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Your PSA test results

When will I get the results of my PSA test?

It can take around a week to get the results of your PSA test, although your GP surgery may differ slightly from this.

What is a high level of PSA?

PSA is measured in nanograms per millilitre of blood (ng/ml). The level that’s considered normal depends on your age and ethnicity. If you’re aged 50 to 69, your PSA level is considered to be raised if it’s 3.0ng/ml or higher. However, this is just a guide. As you get older, your prostate gets bigger and your PSA level rises. It can also be affected by a urinary infection or vigorous exercise (for more information, see our section: Having a PSA test).

What happens if I have a high PSA level?

If you have a high PSA level, your GP will refer you to a urological cancer specialist. You can usually expect to be seen within two weeks. In some cases, your GP may repeat the PSA test first, before referring you.

Remember, PSA level alone can’t show for sure if you have prostate cancer. Your doctor will look at several other factors as well to decide whether you need further tests. These will include results of your rectal examination, if you’ve had one. And your doctor will also take into account whether you have risk factors for prostate cancer. These include your age, your family history and your ethnicity. For example, Black men have a higher risk of prostate cancer.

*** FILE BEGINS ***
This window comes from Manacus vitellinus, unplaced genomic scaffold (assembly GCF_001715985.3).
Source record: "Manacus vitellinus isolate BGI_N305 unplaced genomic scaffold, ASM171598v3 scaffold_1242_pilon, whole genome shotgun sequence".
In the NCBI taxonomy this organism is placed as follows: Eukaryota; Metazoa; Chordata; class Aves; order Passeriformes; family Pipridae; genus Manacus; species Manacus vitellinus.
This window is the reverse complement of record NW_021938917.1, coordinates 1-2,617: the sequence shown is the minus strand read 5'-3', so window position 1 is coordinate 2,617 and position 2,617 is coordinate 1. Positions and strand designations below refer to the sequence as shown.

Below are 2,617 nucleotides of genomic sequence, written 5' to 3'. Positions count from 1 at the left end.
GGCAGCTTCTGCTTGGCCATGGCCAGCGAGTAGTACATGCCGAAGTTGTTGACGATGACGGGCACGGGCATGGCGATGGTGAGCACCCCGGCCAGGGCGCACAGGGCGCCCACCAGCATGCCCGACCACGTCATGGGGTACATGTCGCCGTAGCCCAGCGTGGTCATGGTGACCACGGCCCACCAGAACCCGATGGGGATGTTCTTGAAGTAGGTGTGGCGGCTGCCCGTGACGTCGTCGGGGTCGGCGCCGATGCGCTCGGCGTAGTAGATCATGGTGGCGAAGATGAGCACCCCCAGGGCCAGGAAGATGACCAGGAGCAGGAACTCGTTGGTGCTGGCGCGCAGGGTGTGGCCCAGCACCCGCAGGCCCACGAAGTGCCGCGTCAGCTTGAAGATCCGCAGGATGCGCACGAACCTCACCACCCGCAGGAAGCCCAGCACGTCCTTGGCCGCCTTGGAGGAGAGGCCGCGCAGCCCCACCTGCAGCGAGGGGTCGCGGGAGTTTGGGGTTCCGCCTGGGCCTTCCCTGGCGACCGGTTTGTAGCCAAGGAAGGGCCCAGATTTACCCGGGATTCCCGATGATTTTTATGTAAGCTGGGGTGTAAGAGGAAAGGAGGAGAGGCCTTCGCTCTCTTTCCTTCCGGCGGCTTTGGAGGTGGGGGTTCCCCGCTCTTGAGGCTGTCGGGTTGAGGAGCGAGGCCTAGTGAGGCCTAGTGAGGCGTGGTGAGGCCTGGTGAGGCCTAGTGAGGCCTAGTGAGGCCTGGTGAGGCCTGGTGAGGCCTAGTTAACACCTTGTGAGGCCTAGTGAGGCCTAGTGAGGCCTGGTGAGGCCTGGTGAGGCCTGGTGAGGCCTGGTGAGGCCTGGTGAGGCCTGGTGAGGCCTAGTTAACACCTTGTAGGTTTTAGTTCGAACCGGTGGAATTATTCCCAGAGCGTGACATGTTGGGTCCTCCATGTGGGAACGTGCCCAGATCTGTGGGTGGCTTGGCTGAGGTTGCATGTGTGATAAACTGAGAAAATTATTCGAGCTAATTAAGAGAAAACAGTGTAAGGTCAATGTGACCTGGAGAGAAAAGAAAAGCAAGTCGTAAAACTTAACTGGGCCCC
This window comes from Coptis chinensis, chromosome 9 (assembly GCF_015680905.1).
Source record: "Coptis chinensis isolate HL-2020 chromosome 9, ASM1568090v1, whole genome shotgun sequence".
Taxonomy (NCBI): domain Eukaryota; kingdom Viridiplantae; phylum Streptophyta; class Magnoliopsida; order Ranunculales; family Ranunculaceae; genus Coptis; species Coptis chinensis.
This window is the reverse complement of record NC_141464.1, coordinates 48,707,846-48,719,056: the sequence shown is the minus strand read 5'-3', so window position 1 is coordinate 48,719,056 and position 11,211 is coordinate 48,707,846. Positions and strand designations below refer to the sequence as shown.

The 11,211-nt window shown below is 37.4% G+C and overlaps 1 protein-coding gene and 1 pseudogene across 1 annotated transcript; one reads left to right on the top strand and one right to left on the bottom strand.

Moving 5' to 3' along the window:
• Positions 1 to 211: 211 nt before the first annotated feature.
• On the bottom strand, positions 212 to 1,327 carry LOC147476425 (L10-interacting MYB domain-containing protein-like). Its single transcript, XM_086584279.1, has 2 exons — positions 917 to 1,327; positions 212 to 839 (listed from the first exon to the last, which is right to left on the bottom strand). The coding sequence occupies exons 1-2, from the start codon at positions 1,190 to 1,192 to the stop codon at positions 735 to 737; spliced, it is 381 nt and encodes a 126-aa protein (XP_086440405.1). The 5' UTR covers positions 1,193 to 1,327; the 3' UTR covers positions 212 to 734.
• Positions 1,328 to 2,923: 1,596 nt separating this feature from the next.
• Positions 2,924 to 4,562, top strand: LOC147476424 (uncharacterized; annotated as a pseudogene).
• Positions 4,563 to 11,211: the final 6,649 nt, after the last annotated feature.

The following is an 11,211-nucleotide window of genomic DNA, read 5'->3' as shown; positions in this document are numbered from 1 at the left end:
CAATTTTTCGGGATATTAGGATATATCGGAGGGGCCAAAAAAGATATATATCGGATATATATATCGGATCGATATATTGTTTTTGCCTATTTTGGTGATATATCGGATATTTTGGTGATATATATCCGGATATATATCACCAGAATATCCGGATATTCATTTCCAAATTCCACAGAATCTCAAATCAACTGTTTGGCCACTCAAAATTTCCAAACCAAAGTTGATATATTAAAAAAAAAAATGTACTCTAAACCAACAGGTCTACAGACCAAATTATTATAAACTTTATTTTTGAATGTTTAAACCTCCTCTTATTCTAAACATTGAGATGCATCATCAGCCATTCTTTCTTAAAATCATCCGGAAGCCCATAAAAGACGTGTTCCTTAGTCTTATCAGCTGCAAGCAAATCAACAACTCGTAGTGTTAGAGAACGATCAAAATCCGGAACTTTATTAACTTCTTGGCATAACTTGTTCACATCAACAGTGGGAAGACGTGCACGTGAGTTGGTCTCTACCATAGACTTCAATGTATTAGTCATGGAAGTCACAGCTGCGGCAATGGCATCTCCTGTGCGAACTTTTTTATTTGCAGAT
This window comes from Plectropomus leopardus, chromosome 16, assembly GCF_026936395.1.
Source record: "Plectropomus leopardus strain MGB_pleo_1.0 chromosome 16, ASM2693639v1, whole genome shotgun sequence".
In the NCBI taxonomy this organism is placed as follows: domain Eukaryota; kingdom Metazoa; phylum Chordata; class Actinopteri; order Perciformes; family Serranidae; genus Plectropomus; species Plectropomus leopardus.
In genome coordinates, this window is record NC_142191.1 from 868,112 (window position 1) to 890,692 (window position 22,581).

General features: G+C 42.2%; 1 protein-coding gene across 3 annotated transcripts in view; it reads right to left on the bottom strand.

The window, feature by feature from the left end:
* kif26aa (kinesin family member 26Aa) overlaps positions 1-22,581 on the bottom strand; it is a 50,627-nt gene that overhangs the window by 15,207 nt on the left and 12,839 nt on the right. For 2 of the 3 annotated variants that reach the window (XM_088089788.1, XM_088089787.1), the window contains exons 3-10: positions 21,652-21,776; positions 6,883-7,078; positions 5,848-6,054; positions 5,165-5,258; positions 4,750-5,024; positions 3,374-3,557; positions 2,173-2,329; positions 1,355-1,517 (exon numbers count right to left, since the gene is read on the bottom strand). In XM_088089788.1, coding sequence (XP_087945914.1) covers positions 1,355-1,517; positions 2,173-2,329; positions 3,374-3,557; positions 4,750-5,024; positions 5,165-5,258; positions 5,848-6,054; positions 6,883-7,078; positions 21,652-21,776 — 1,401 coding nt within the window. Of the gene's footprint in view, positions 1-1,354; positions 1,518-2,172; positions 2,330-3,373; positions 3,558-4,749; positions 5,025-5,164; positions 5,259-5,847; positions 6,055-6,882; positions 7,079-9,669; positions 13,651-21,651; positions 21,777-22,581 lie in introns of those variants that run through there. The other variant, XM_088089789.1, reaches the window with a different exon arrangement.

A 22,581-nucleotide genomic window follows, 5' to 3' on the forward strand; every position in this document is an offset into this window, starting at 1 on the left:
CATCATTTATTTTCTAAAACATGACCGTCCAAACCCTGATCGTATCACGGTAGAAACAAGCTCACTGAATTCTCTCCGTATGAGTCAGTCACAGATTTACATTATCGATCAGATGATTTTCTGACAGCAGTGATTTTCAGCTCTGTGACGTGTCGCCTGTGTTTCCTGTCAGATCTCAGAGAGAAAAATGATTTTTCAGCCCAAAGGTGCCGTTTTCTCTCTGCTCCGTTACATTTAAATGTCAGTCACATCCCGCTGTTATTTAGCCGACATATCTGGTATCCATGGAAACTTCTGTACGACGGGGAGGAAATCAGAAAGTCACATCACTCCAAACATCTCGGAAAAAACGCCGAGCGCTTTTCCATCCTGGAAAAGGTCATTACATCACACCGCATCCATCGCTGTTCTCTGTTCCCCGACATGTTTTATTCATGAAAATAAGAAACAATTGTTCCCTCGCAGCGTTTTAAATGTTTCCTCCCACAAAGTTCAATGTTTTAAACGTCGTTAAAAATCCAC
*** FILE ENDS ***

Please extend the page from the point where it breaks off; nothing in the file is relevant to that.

If your PSA level is normal, your GP may sometimes still wish to refer you to a specialist. This may be because your rectal examination showed something abnormal, or you’re at high risk of prostate cancer.

Your GP might ask you to repeat the test if your PSA level is borderline or just above normal. They may also want you to repeat the test if there’s something that could have affected the result. This could include having a recent infection.

In men aged 50 to 69, a PSA of 3 nanograms/ml or above is usually considered to be high. But this cut-off point will vary depending on your age and ethnicity. Remember that having a raised PSA does not necessarily mean that you have prostate cancer. You can ask your doctor to explain your PSA test result to you.

There isn’t an ideal test for prostate cancer. The PSA blood test can help your GP suspect prostate cancer, but it can give both false positives and false negatives. A false positive is when the test is raised, but you don’t have prostate cancer. A false negative is when the test is normal even though you do have cancer. Your GP may also do a rectal examination to check for prostate cancer. If your GP suspects prostate cancer, they will refer you to a specialist who may recommend further tests including an MRI scan and a biopsy.

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  • Personal communication, Professor Andrew Protheroe, Consultant Oncologist, November 2021